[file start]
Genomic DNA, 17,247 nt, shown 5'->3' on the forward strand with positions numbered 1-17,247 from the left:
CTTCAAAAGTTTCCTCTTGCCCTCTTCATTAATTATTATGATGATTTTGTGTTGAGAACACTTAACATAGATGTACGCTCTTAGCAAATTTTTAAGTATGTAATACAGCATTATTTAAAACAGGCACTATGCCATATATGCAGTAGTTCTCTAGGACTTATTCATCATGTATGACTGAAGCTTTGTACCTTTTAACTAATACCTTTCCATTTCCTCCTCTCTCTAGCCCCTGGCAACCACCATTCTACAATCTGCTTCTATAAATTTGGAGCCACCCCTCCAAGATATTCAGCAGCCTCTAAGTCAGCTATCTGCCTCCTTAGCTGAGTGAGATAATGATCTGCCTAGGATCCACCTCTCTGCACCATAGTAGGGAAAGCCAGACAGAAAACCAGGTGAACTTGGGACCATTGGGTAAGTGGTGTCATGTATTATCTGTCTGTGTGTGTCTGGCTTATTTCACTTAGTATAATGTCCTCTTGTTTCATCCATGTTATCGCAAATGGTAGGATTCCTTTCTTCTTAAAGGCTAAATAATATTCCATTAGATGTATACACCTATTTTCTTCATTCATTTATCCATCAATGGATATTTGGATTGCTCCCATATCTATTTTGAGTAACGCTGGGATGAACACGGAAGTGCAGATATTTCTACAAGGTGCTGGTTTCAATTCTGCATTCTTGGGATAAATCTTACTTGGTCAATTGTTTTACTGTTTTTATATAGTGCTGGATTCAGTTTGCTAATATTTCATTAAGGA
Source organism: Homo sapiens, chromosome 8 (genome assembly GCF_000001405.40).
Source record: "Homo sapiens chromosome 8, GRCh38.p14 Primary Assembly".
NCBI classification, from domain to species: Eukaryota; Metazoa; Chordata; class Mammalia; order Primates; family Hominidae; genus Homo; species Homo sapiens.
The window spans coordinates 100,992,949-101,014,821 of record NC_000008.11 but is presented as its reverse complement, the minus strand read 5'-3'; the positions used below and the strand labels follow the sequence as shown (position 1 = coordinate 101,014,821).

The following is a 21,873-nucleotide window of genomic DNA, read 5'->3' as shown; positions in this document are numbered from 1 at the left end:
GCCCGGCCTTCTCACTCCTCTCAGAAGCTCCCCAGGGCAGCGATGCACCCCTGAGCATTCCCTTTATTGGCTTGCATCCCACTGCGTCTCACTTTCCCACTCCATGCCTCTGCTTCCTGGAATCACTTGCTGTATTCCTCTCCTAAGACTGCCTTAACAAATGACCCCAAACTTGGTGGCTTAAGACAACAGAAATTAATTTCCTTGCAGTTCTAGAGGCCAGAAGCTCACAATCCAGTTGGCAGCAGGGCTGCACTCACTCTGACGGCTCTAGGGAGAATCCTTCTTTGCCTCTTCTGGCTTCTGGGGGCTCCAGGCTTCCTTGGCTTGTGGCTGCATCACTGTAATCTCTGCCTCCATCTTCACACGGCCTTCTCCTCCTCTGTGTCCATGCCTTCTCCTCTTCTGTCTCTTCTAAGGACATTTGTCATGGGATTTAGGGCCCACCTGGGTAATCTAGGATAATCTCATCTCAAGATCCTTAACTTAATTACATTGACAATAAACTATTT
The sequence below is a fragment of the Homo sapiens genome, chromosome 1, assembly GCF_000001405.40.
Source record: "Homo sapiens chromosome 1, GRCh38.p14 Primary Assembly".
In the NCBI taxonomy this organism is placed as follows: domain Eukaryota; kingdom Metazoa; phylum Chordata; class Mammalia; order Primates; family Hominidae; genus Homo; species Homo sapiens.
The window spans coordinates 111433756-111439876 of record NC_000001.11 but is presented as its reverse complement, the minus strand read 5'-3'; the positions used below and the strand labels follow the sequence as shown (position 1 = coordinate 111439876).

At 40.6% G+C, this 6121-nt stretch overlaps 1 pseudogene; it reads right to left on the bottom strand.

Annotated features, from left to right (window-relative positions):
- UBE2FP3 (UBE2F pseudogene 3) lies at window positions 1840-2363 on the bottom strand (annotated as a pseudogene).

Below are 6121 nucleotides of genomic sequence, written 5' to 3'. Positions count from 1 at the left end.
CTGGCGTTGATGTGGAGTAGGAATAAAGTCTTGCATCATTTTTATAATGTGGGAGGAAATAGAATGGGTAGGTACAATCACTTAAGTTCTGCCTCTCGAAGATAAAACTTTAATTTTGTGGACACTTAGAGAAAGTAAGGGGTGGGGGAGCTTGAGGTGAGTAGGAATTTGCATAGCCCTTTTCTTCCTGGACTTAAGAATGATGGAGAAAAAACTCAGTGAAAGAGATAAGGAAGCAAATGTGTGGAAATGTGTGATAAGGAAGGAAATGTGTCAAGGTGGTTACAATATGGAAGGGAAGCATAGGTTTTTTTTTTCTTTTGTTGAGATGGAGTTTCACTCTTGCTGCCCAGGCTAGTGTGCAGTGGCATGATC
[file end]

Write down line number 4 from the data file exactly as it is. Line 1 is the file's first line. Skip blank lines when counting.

Source record: "Homo sapiens chromosome 8, GRCh38.p14 Primary Assembly".